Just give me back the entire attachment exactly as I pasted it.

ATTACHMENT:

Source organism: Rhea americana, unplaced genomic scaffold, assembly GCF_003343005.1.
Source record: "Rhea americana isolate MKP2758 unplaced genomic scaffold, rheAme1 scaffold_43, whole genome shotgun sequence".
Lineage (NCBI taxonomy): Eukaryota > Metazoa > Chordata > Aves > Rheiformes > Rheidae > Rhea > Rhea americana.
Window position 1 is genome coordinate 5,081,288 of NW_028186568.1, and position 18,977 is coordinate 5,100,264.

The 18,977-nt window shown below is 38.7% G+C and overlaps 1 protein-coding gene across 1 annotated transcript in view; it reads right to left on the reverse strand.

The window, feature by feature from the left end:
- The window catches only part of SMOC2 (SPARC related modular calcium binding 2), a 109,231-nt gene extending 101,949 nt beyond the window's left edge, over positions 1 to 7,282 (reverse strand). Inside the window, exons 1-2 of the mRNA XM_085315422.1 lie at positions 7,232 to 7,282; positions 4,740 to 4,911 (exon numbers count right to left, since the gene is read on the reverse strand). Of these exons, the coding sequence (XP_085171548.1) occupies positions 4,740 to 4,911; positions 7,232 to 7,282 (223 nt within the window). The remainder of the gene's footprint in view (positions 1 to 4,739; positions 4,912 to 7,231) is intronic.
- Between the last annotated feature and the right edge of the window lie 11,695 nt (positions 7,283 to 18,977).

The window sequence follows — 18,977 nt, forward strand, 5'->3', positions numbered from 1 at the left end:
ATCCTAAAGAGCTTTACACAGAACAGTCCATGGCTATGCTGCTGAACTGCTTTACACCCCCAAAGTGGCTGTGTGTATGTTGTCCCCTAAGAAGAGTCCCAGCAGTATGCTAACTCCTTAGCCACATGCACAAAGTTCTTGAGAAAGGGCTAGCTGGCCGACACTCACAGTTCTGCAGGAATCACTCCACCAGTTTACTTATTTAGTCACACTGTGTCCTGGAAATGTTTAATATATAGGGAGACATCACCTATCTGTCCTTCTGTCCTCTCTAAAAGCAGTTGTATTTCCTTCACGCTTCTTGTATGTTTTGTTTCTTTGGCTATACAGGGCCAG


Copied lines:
Source organism: Rhea americana, unplaced genomic scaffold, assembly GCF_003343005.1.
Source record: "Rhea americana isolate MKP2758 unplaced genomic scaffold, rheAme1 scaffold_43, whole genome shotgun sequence".
Lineage (NCBI taxonomy): Eukaryota > Metazoa > Chordata > Aves > Rheiformes > Rheidae > Rhea > Rhea americana.
Window position 1 is genome coordinate 5,081,288 of NW_028186568.1, and position 18,977 is coordinate 5,100,264.

The 18,977-nt window shown below is 38.7% G+C and overlaps 1 protein-coding gene across 1 annotated transcript in view; it reads right to left on the reverse strand.

The window, feature by feature from the left end:
- The window catches only part of SMOC2 (SPARC related modular calcium binding 2), a 109,231-nt gene extending 101,949 nt beyond the window's left edge, over positions 1 to 7,282 (reverse strand). Inside the window, exons 1-2 of the mRNA XM_085315422.1 lie at positions 7,232 to 7,282; positions 4,740 to 4,911 (exon numbers count right to left, since the gene is read on the reverse strand). Of these exons, the coding sequence (XP_085171548.1) occupies positions 4,740 to 4,911; positions 7,232 to 7,282 (223 nt within the window). The remainder of the gene's footprint in view (positions 1 to 4,739; positions 4,912 to 7,231) is intronic.
- Between the last annotated feature and the right edge of the window lie 11,695 nt (positions 7,283 to 18,977).

The window sequence follows — 18,977 nt, forward strand, 5'->3', positions numbered from 1 at the left end:
ATCCTAAAGAGCTTTACACAGAACAGTCCATGGCTATGCTGCTGAACTGCTTTACACCCCCAAAGTGGCTGTGTGTATGTTGTCCCCTAAGAAGAGTCCCAGCAGTATGCTAACTCCTTAGCCACATGCACAAAGTTCTTGAGAAAGGGCTAGCTGGCCGACACTCACAGTTCTGCAGGAATCACTCCACCAGTTTACTTATTTAGTCACACTGTGTCCTGGAAATGTTTAATATATAGGGAGACATCACCTATCTGTCCTTCTGTCCTCTCTAAAAGCAGTTGTATTTCCTTCACGCTTCTTGTATGTTTTGTTTCTTTGGCTATACAGGGCCAG